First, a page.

Lilly King posts world No. 2 time at Arena Pro Series Atlanta

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Rio Olympic gold medalist Lilly King posted the second-best time in the world this year in the 100m breaststroke at the Arena Pro Swim series in Atlanta on Sunday night. She raced to one minute, 6.20 seconds.

The fastest time in the world this year? Russia’s Yulia Efimova clocked 1:05.90 in April.

The two went head-to-head in a heated battle during the Games, the birth of the now-infamous “finger wag” incident. They’re expected to race again in as many as three breaststroke events at this summer’s world championships in Budapest in July. King told NBC Sports analyst Rowdy Gaines that she’s looking forward to breaking world records in the (non-Olympic) 50m and 100m breast in Budapest. She is also aiming to make the final in the 200m breast, something King was shut out of in Rio.

Chase Kalisz, the 400m individual medal silver medalist from Rio appeared to be in dominant shape in Atlanta. Kalisz raced a tough double Sunday night, explaining to Gaines that it was good practice for the 400m IM. First, he won the 200m butterfly in 1:55.94. He came back just under an hour later to win in the 200m IM in 1:57.21.

Katie Ledecky did not race Sunday night, but raced in the 800m freestyle in the morning heats. She cruised to 8:15.71, telling Gaines the time was about what she expected. Instead, she spent Sunday night on a flight back to school at Stanford.

MORE: Katie Ledecky posts fastest time of 2017 to open Atlanta meet

Olympian Derrick Mein ends U.S. men’s trap drought at shotgun worlds

Derrick Mein
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Tokyo Olympian Derrick Mein became the first U.S. male shooter to win a world title in the trap event since 1966, prevailing at the world shotgun championships in Osijek, Croatia, on Wednesday.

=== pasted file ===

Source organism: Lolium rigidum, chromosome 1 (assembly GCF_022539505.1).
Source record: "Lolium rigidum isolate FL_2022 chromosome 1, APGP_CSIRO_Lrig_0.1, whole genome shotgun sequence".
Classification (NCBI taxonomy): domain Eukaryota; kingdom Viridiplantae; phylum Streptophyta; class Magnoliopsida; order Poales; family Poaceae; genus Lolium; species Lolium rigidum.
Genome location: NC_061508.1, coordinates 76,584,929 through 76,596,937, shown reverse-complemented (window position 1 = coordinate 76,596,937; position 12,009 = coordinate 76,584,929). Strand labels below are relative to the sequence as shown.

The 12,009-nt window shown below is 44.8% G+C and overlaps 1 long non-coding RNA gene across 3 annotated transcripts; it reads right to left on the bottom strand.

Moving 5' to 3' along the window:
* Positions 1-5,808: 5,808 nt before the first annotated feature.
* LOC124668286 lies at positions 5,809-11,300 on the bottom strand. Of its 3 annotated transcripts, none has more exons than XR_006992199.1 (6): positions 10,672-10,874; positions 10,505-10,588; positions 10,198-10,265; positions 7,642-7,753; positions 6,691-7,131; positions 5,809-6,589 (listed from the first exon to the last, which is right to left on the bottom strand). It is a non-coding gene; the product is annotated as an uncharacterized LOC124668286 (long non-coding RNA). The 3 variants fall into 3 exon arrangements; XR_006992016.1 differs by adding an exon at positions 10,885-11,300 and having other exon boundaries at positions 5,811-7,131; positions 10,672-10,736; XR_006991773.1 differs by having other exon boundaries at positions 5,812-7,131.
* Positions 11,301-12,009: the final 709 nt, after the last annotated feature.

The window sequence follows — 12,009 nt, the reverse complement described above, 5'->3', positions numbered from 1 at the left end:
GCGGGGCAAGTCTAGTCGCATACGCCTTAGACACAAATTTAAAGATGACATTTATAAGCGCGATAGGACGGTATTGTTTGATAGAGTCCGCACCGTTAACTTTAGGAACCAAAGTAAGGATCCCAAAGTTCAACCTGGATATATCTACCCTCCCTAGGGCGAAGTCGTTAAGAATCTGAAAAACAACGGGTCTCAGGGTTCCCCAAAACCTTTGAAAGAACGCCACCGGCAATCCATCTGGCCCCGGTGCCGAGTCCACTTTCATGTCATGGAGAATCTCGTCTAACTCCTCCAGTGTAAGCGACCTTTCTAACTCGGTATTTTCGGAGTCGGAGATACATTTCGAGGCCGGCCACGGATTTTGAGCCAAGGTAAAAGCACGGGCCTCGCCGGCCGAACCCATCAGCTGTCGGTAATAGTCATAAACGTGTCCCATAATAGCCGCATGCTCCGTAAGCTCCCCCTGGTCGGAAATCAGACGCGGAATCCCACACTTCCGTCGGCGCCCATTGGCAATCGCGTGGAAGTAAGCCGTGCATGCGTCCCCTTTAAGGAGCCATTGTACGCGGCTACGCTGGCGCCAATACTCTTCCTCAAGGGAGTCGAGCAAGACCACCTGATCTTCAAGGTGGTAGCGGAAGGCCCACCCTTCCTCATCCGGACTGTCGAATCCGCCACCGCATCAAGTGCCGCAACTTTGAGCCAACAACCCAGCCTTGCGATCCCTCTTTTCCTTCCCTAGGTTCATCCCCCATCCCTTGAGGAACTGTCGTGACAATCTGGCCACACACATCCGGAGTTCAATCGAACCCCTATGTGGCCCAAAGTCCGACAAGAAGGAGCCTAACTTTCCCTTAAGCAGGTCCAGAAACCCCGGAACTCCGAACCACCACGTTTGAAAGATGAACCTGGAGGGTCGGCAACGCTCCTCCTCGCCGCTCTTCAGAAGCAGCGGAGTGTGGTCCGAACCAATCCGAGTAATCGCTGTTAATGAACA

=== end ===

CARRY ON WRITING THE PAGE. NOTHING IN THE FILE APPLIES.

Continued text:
Mein, who grew up on a small farm in Southeast Kansas, hunting deer and quail, nearly squandered a place in the final when he missed his last three shots in the semifinal round after hitting his first 22. He rallied in a sudden-death shoot-off for the last spot in the final by hitting all five of his targets.

He hit 33 of 34 targets in the final to win by two over Brit Nathan Hales with one round to spare.

The last U.S. man to win an Olympic trap title was Donald Haldeman in 1976.

Mein, 37, was 24th in his Olympic debut in Tokyo (and placed 13th with Kayle Browning in the mixed-gender team event).

The U.S. swept the Tokyo golds in the other shotgun event — skeet — with Vincent Hancock and Amber English. Browning took silver in women’s trap.

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Mo Farah withdraws before London Marathon

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British track legend Mo Farah withdrew before Sunday’s London Marathon, citing a right hip injury before what would have been his first 26.2-mile race in nearly two years.

Farah, who swept the 2012 and 2016 Olympic track titles at 5000m and 10,000m, said he hoped “to be back out there” next April, when the London Marathon returns to its traditional month after COVID moved it to the fall for three consecutive years. Farah turns 40 on March 23.

“I’ve been training really hard over the past few months and I’d got myself back into good shape and was feeling pretty optimistic about being able to put in a good performance,” in London, Farah said in a press release. “However, over the past 10 days I’ve been feeling pain and tightness in my right hip. I’ve had extensive physio and treatment and done everything I can to be on the start line, but it hasn’t improved enough to compete on Sunday.”

Farah switched from the track to the marathon after the 2017 World Championships and won the 2018 Chicago Marathon in a then-European record time of 2:05:11. Belgium’s Bashir Abdi now holds the record at 2:03:36.

Farah returned to the track in a failed bid to qualify for the Tokyo Olympics, then shifted back to the roads.

Sunday’s London Marathon men’s race is headlined by Ethiopians Kenenisa Bekele and Birhanu Legese, the second- and third-fastest marathoners in history.

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